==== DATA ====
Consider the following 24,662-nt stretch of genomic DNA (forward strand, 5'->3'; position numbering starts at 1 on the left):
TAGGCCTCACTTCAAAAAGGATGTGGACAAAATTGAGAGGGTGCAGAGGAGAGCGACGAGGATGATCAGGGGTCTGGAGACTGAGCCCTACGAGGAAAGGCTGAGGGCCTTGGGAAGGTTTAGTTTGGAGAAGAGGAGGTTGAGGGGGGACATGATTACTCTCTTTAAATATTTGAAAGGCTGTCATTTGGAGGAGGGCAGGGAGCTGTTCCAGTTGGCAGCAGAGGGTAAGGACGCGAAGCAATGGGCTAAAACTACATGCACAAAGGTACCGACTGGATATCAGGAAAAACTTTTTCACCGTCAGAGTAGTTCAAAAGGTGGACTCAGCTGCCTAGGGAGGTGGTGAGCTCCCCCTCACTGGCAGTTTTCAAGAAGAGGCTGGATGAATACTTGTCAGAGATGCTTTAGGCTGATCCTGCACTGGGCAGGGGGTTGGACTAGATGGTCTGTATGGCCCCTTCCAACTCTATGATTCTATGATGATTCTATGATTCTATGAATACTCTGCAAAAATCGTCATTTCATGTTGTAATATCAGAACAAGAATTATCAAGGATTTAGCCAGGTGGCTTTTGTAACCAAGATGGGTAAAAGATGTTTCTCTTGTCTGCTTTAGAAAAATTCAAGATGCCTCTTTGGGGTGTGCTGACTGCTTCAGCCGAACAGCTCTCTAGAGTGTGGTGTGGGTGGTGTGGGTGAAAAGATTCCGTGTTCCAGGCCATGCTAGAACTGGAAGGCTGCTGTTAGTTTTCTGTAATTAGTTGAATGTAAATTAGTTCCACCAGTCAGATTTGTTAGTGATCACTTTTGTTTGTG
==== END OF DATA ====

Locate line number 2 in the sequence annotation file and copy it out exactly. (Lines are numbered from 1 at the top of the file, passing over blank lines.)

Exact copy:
TAGGCCTCACTTCAAAAAGGATGTGGACAAAATTGAGAGGGTGCAGAGGAGAGCGACGAGGATGATCAGGGGTCTGGAGACTGAGCCCTACGAGGAAAGGCTGAGGGCCTTGGGAAGGTTTAGTTTGGAGAAGAGGAGGTTGAGGGGGGACATGATTACTCTCTTTAAATATTTGAAAGGCTGTCATTTGGAGGAGGGCAGGGAGCTGTTCCAGTTGGCAGCAGAGGGTAAGGACGCGAAGCAATGGGCTAAAACTACATGCACAAAGGTACCGACTGGATATCAGGAAAAACTTTTTCACCGTCAGAGTAGTTCAAAAGGTGGACTCAGCTGCCTAGGGAGGTGGTGAGCTCCCCCTCACTGGCAGTTTTCAAGAAGAGGCTGGATGAATACTTGTCAGAGATGCTTTAGGCTGATCCTGCACTGGGCAGGGGGTTGGACTAGATGGTCTGTATGGCCCCTTCCAACTCTATGATTCTATGATGATTCTATGATTCTATGAATACTCTGCAAAAATCGTCATTTCATGTTGTAATATCAGAACAAGAATTATCAAGGATTTAGCCAGGTGGCTTTTGTAACCAAGATGGGTAAAAGATGTTTCTCTTGTCTGCTTTAGAAAAATTCAAGATGCCTCTTTGGGGTGTGCTGACTGCTTCAGCCGAACAGCTCTCTAGAGTGTGGTGTGGGTGGTGTGGGTGAAAAGATTCCGTGTTCCAGGCCATGCTAGAACTGGAAGGCTGCTGTTAGTTTTCTGTAATTAGTTGAATGTAAATTAGTTCCACCAGTCAGATTTGTTAGTGATCACTTTTGTTTGTG